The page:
Back in 2016, Haseeb was averaging 46 in first-class cricket. Back in 2016, Hasseb was averaging 43 in test cricket on the back of a superb tour of India where he top-scored with 82. Three years later and he's last seen playing for Lancashire's 2nd XI, deemed surplus to requirements for a team chasing promotion from Division 2.
What happened to cause such a meteoric fall for a player that made his England debut at the age of just 19? And not only made his debut but excelled on his debut in India of all places, a location where few English batsmen relish the thought of taking guard.
The problems for Hameed started before he boarded the flight back to Blighty, his tour of India being cut short when he was hit on the left hand during the 3rd test in Mohali. A broken finger was diagnosed and his promising tour was over.
Although Haseeb showed signs of being back to his free-flowing best in 2017 with scores of 88 against Essex, followed by a good knock of 62 against Somerset, his season was again derailed by another broken finger, this time against Middlesex. Hameed averaged just 28.50.
If you look at the way Haseeb plays, he's got a low hand grip which makes him susceptible to getting hit on the hand. The problem when you get hit is that you stop coming forward as confidently. When you're hesitant it coming forward, it can throw your game off.
Unfortunately for Hameed this injury setback and a loss of form put him on the back-foot for a 2018 season where he averaged just 9.70 in 10 games having faced only 499 balls all season.
At a time where Hameed needed the support of his coaching and management team, Director of cricket for Lancashire Paul Allott gave an interview to Wisden, where he commented:
“He’s got six months left on his contract, and he’s not scored a run for two years. Not only is he a million miles away from England, he’s hanging on by his fingertips at Lancashire.”
If you want a quick lesson in how not to manage, this is it right there. Don't forget that Hameed was only 22 at the time of that comment and he's only 23 today.
Early last year Hameed scored a double century in Lancashire's final warm-up game against Loughborough MCCU team. And 2019 was a much better season for Hameed in general as he scored 341 runs for an average of 28.42. His century against Middlesex was his first ton in three years. He went through a little dip in form and then found himself playing in Lancashire's XI.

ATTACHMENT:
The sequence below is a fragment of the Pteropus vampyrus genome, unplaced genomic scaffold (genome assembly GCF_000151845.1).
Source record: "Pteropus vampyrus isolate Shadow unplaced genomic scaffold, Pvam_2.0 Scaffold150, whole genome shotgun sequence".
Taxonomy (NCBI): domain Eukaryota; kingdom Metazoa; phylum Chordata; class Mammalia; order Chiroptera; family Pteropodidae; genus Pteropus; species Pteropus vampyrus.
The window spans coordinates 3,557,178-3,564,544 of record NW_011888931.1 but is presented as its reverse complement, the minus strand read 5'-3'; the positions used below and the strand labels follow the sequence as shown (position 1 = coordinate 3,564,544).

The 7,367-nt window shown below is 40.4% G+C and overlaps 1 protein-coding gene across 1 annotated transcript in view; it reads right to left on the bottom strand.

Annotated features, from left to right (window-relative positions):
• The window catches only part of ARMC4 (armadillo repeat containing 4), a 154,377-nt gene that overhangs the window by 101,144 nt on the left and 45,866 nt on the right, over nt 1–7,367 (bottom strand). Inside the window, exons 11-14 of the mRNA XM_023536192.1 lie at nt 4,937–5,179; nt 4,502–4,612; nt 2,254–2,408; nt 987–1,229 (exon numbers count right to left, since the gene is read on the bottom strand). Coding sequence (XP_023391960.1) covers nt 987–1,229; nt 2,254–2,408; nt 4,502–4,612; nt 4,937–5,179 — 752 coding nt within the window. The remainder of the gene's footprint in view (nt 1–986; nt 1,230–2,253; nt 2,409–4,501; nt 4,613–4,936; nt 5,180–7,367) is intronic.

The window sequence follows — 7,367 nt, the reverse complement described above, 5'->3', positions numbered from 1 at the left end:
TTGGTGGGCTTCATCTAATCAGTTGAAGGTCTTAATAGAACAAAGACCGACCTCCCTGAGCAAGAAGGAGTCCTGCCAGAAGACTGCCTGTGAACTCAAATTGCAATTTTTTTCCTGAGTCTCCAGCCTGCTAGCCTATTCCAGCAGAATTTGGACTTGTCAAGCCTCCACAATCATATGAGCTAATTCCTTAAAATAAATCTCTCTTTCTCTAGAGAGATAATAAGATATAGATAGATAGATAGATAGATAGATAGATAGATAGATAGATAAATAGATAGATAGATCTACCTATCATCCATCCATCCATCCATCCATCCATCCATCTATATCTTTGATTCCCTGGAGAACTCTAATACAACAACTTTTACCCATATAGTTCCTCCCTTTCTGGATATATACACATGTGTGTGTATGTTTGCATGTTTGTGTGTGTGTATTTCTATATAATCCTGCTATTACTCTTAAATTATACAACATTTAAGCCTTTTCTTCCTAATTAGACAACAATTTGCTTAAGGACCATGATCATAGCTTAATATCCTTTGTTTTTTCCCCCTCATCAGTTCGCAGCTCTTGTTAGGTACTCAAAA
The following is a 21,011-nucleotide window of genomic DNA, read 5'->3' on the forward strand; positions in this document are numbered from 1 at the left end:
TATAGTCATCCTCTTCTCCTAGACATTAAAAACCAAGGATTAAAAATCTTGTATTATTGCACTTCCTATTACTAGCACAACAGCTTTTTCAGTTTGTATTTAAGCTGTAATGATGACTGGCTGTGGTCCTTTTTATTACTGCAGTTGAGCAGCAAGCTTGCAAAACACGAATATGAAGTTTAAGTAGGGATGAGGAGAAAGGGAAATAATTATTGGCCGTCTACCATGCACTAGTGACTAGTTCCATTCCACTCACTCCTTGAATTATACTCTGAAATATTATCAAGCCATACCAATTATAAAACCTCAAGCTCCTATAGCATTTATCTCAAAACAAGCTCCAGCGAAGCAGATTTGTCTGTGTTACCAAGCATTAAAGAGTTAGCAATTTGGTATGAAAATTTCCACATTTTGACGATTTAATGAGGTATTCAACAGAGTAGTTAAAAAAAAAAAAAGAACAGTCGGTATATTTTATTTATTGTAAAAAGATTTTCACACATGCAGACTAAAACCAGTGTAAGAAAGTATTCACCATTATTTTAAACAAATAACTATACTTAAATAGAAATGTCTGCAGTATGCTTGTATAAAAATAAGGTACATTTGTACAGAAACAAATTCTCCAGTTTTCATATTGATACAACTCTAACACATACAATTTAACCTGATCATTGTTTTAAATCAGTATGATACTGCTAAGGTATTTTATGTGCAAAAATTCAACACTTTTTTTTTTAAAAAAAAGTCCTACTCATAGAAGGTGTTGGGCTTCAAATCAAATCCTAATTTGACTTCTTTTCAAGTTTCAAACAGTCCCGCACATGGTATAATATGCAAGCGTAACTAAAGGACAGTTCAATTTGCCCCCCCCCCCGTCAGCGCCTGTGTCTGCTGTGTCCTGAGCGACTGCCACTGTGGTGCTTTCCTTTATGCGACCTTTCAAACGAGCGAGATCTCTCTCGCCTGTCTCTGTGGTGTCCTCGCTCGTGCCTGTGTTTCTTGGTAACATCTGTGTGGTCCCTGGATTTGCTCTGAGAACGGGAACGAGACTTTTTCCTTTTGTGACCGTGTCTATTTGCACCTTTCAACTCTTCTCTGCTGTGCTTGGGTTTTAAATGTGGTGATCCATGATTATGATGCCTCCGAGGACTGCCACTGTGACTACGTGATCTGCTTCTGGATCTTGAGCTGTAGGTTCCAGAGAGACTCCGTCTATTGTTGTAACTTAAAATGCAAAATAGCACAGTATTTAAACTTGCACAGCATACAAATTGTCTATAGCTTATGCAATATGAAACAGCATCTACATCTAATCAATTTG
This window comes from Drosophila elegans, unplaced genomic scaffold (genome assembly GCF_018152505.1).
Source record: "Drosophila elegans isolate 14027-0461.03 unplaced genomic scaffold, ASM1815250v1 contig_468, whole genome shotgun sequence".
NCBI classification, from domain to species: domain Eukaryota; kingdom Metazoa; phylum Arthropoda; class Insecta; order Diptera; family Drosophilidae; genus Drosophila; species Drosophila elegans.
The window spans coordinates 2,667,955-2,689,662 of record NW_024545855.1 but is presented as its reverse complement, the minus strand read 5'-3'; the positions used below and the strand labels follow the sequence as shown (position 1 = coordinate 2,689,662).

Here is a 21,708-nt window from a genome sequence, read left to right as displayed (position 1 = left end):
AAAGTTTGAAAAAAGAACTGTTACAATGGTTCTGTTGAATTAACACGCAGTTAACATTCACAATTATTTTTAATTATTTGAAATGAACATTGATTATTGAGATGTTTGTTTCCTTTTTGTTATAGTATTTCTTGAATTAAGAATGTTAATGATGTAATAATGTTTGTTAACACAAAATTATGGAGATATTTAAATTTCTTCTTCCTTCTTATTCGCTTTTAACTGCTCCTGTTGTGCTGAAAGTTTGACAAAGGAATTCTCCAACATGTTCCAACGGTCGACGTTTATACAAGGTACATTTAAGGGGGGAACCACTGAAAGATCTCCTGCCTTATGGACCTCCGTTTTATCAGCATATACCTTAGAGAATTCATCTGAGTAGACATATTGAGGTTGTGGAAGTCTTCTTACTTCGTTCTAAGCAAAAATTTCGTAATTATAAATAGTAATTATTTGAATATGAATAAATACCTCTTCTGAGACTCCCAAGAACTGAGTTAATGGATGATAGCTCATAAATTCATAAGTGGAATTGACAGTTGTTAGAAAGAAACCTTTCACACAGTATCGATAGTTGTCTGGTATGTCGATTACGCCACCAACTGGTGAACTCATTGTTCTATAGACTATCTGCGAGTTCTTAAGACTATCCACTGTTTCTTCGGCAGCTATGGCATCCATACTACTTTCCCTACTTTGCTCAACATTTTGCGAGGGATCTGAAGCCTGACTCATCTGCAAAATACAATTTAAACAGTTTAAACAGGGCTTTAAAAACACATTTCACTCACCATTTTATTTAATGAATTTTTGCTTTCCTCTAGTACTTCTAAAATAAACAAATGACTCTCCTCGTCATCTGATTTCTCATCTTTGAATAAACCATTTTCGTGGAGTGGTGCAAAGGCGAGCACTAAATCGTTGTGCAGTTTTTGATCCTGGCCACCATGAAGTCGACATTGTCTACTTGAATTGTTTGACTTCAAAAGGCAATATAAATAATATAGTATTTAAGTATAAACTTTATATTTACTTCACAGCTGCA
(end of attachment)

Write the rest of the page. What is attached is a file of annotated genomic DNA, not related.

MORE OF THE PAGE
He wasn't exactly knocking on the door for an England call, but after averaging under 10, hitting 28.42 is a considerable effort.
As the season drew to a close it was clear that Hameed wasn't going to be offered a new contract at Lancashire, but in my opinion, that's not a bad thing. Haseeb didn't perform to his capabilities, but the lack of support from higher management meant that it was time to go.
2020 gives Haseeb Hameed a new opportunity. A fresh start and a chance to start rebuilding his career with Nottingham, under the watchful and supportive eye of Peter Moores who commented on his signing:
"There's no doubting Haseeb's talent.
"It doesn't get much tougher than Test cricket in India and he proved over there, at a very young age, that he has all the skill, temperament and patience to succeed at the highest level.
"He's enjoyed some more difficult times since then, and that's going to happen with young players, but the ones that are destined for great things bounce back and move their games on again."
If you saw the century against Middlesex in 2019 you would have been transported back to Rajkot in 2016. Flowing front-foot drives through the off-side, punches down the ground, crisply struck pull shots to square and a forward defensive that would have Geoffrey Boycott nodding like the Churchill dog.
Haseeb showed that the talent was still there. The temperament was still there, the patience was still there.
Right now for Hameed he just needs to take it slow. First, concentrate on getting a run of consistent scores of 30+, then look for that half-century, then the century. Then when you're making consistent runs, you then start looking for that Lions call to get back into the international set-up. That may seem a long way away, but I have every confidence that with a fresh start, Hameed can re-find that form that made everyone so giddy just over 3 years ago.
You don't average over 40 in test cricket over multiple matches in India unless you have some serious talent. You just don't. I'm backing Hameed to show people why he's still got a bright future in the game and why calling time on his England potential is premature.